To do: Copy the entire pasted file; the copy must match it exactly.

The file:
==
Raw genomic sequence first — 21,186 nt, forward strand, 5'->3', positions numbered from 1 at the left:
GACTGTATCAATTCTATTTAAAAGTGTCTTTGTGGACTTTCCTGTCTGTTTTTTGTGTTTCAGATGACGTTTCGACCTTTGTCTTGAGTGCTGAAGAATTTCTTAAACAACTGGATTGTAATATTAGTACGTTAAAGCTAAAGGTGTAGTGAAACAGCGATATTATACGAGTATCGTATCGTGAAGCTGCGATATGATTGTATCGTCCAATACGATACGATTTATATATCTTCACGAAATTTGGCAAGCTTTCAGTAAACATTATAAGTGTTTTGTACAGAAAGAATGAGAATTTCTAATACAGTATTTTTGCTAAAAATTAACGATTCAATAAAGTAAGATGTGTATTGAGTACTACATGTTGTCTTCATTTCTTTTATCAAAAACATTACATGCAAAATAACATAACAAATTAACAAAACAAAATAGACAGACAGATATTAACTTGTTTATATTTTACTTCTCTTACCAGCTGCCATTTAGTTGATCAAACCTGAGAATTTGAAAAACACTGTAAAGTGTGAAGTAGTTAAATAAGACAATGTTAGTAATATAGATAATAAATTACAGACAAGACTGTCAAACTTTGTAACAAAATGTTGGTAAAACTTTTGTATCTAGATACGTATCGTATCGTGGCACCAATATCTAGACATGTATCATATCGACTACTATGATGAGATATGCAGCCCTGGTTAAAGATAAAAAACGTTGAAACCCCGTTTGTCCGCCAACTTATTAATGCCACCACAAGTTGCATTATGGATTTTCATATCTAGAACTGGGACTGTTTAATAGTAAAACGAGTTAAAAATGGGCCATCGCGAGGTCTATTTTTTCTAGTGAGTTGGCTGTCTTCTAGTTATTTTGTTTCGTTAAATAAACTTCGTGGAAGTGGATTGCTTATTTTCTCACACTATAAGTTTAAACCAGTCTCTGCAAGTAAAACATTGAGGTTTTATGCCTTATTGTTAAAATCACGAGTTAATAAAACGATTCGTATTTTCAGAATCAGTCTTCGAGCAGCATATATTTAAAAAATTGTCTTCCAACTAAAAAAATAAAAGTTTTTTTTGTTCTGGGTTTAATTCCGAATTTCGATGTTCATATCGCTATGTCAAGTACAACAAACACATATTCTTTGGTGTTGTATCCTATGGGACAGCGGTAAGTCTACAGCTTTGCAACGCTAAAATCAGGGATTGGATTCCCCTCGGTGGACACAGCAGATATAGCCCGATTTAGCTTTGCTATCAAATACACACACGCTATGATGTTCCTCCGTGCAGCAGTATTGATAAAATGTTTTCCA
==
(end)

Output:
Raw genomic sequence first — 21,186 nt, forward strand, 5'->3', positions numbered from 1 at the left:
GACTGTATCAATTCTATTTAAAAGTGTCTTTGTGGACTTTCCTGTCTGTTTTTTGTGTTTCAGATGACGTTTCGACCTTTGTCTTGAGTGCTGAAGAATTTCTTAAACAACTGGATTGTAATATTAGTACGTTAAAGCTAAAGGTGTAGTGAAACAGCGATATTATACGAGTATCGTATCGTGAAGCTGCGATATGATTGTATCGTCCAATACGATACGATTTATATATCTTCACGAAATTTGGCAAGCTTTCAGTAAACATTATAAGTGTTTTGTACAGAAAGAATGAGAATTTCTAATACAGTATTTTTGCTAAAAATTAACGATTCAATAAAGTAAGATGTGTATTGAGTACTACATGTTGTCTTCATTTCTTTTATCAAAAACATTACATGCAAAATAACATAACAAATTAACAAAACAAAATAGACAGACAGATATTAACTTGTTTATATTTTACTTCTCTTACCAGCTGCCATTTAGTTGATCAAACCTGAGAATTTGAAAAACACTGTAAAGTGTGAAGTAGTTAAATAAGACAATGTTAGTAATATAGATAATAAATTACAGACAAGACTGTCAAACTTTGTAACAAAATGTTGGTAAAACTTTTGTATCTAGATACGTATCGTATCGTGGCACCAATATCTAGACATGTATCATATCGACTACTATGATGAGATATGCAGCCCTGGTTAAAGATAAAAAACGTTGAAACCCCGTTTGTCCGCCAACTTATTAATGCCACCACAAGTTGCATTATGGATTTTCATATCTAGAACTGGGACTGTTTAATAGTAAAACGAGTTAAAAATGGGCCATCGCGAGGTCTATTTTTTCTAGTGAGTTGGCTGTCTTCTAGTTATTTTGTTTCGTTAAATAAACTTCGTGGAAGTGGATTGCTTATTTTCTCACACTATAAGTTTAAACCAGTCTCTGCAAGTAAAACATTGAGGTTTTATGCCTTATTGTTAAAATCACGAGTTAATAAAACGATTCGTATTTTCAGAATCAGTCTTCGAGCAGCATATATTTAAAAAATTGTCTTCCAACTAAAAAAATAAAAGTTTTTTTTGTTCTGGGTTTAATTCCGAATTTCGATGTTCATATCGCTATGTCAAGTACAACAAACACATATTCTTTGGTGTTGTATCCTATGGGACAGCGGTAAGTCTACAGCTTTGCAACGCTAAAATCAGGGATTGGATTCCCCTCGGTGGACACAGCAGATATAGCCCGATTTAGCTTTGCTATCAAATACACACACGCTATGATGTTCCTCCGTGCAGCAGTATTGATAAAATGTTTTCCA